Finally, in the last chapter, Collins and Hansen present their most provocative and original analysis: defining, quantifying, and studying the role of luck. The great companies and the leaders who built them were not luckier than the comparisons, but they did get a higher Return on Luck.

This book is classic Collins: contrarian, data-driven, and uplifting. He and Hansen show convincingly that, even in a chaotic and uncertain world, greatness happens by choice, not chance.

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Customer Reviews

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Top Customer Reviews

Format: Hardcover
For as long as I can remember, Jim Collins has been a research-driven business thinker. In each of his prior books, he and his associates (usually Morten Hansen among them) share what was revealed during many years of research to learn the answer to an especially important question. For Built to Last, it was "Why are some companies able to achieve and sustain success through multiple generations of leaders, across decades and even centuries?"; in Good to Great, "Why do some companies make the leap from good to great... and others don't?"; then in How the Might Fall, "How and why do some once great companies fall and other companies never give in to the same challenges, problems, and setbacks?"; and now in Great by Choice, "Why do some companies thrive in uncertainty, even chaos, and others do not?"

Collins, Hansen, and their colleagues conducted a nine-year study (2002-2011) and share what they learned. Here are the findings that caught my eye:

1. For reasons best revealed within the book's narrative, in context, some companies and leaders thrive in chaos. Those on whom the book focuses have out-performed their industry's index by at least 10 times and (key point) under the same extreme conditions with which others in the same industry must also contend.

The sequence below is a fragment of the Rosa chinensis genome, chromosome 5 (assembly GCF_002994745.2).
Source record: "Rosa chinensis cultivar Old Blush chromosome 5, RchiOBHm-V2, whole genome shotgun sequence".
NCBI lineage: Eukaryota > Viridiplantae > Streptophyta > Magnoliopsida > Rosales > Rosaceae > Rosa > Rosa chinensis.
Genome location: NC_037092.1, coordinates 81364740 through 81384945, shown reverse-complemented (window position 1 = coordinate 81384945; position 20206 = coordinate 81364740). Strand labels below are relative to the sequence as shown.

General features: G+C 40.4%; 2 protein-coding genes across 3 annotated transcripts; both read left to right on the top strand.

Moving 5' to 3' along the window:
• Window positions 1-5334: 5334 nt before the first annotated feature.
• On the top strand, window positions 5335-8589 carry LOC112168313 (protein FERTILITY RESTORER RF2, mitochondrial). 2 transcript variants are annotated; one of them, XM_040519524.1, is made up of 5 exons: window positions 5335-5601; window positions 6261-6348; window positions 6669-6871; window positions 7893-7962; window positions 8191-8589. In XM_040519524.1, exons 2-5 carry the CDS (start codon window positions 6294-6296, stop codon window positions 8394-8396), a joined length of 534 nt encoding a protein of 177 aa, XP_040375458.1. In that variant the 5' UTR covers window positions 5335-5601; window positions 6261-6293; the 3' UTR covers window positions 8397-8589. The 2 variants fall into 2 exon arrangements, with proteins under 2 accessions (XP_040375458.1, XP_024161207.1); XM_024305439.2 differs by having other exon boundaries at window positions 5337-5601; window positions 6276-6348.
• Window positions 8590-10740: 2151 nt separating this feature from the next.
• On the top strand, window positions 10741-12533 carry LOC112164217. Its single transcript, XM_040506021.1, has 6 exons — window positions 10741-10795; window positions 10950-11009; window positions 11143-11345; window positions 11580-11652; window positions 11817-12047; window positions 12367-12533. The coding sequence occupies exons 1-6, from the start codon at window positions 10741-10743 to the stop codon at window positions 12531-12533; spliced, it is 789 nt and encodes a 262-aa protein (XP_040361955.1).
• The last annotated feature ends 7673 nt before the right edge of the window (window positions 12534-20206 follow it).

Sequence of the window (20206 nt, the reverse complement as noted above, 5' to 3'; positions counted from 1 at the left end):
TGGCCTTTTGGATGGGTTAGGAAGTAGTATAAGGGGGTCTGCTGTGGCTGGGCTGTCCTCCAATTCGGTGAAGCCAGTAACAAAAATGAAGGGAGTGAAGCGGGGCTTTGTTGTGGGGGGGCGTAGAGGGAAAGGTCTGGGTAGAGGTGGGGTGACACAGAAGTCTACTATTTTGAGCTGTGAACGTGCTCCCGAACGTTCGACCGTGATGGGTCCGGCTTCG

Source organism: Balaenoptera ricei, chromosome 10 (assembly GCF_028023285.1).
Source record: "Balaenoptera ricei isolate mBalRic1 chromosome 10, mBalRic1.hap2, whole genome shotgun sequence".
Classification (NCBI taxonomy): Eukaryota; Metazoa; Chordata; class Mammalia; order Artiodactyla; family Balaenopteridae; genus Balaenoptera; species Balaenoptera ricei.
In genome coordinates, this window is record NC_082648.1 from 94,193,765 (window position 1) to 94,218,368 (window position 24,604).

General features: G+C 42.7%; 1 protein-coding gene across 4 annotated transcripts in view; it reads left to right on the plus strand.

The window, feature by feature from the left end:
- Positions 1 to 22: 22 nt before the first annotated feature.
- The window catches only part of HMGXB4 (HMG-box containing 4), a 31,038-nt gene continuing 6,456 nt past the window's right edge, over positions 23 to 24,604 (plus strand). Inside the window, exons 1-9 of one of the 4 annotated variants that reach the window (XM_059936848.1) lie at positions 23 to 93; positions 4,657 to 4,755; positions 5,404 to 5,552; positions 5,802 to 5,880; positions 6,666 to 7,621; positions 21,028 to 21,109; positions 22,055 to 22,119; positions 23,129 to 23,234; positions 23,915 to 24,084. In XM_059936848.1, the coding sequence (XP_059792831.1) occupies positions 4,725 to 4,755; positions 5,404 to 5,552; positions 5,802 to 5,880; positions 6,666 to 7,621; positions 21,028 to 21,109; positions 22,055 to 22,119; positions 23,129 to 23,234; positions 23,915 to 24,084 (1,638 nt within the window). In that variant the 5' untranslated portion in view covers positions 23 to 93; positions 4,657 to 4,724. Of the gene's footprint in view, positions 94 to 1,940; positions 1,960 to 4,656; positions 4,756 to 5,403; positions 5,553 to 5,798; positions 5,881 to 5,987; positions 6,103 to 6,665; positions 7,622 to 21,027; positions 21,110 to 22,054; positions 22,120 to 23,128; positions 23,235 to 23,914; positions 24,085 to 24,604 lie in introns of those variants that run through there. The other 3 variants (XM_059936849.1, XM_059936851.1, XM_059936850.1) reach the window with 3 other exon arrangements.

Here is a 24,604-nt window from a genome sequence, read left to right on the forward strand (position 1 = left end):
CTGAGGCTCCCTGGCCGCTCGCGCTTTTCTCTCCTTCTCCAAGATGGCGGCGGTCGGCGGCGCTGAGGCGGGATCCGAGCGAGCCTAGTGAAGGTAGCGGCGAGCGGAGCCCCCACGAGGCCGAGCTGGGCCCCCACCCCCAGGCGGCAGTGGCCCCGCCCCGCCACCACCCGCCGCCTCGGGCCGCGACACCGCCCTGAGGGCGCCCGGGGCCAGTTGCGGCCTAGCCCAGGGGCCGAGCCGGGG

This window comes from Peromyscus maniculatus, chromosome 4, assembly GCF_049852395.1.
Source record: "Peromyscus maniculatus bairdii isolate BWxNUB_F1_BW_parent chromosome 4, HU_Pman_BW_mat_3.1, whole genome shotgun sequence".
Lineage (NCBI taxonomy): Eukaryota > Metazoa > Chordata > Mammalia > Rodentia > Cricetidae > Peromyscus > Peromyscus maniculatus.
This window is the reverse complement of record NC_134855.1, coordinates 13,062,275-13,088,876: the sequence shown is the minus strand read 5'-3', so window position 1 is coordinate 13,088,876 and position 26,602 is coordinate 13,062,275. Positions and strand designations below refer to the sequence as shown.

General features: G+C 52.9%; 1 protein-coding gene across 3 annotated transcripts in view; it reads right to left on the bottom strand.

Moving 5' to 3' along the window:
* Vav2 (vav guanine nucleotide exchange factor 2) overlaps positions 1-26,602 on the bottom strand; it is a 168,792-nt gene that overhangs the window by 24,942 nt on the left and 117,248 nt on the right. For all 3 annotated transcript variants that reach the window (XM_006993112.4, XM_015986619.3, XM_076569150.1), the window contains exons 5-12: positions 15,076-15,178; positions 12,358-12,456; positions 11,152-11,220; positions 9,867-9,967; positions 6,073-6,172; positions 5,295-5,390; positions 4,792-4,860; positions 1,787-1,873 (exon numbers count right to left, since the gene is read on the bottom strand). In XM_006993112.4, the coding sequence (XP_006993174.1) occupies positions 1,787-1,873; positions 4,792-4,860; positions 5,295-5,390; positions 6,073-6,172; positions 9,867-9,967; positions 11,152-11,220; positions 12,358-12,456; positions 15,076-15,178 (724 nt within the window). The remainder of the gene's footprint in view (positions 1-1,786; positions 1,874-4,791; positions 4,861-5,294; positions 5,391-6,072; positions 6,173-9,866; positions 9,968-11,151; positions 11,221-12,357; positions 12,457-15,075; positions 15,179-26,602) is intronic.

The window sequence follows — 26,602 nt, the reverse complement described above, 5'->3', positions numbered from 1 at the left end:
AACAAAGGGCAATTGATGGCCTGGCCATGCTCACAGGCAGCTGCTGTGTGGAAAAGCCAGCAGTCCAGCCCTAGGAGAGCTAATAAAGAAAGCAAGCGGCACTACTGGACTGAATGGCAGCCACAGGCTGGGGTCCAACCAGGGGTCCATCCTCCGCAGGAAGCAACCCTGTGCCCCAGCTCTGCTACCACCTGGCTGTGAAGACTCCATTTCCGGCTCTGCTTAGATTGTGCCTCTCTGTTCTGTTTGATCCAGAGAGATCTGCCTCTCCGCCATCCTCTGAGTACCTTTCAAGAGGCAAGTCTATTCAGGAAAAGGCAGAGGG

2. Characterized as "10X" companies, those selected were paired in a "near-perfect match" -- for purposes of both comparison and contrast - with companies during "eras of dynastic performance that ended in 2002, not the companies as they are today. It's entirely possible that by the time you read these words, one or two of the companies on the list [i.e. Amgen, Biomet, Intel, Microsoft, Progressive Insurance, Southwest Airlines, and Stryker] has stumbled, falling from greatness."

3.
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Format: Hardcover
This is a "Great Choice" (pun intended) if you are interested in learning about what makes great organizations and more so leaders great. I thoroughly enjoyed this book even through the dry points/facts. I love facts but sometimes it tended to go on a little to long but overall a winner.
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Format: Hardcover
This book sounds like some kind of limp follow-up to Good to Great, but it's anything but. Rather this is a fresh study of companies that thrived in industries and circumstances that were chaotic and unpredictable. Through patient and exhaustive study, Collins & Hansen unearth some key patterns in what made these companies outstanding. And as you might paradoxically expect, the findings are surprising, or at least they do not abide by the cliché of what creates business success. As worthwhile as any of Collins' previous books.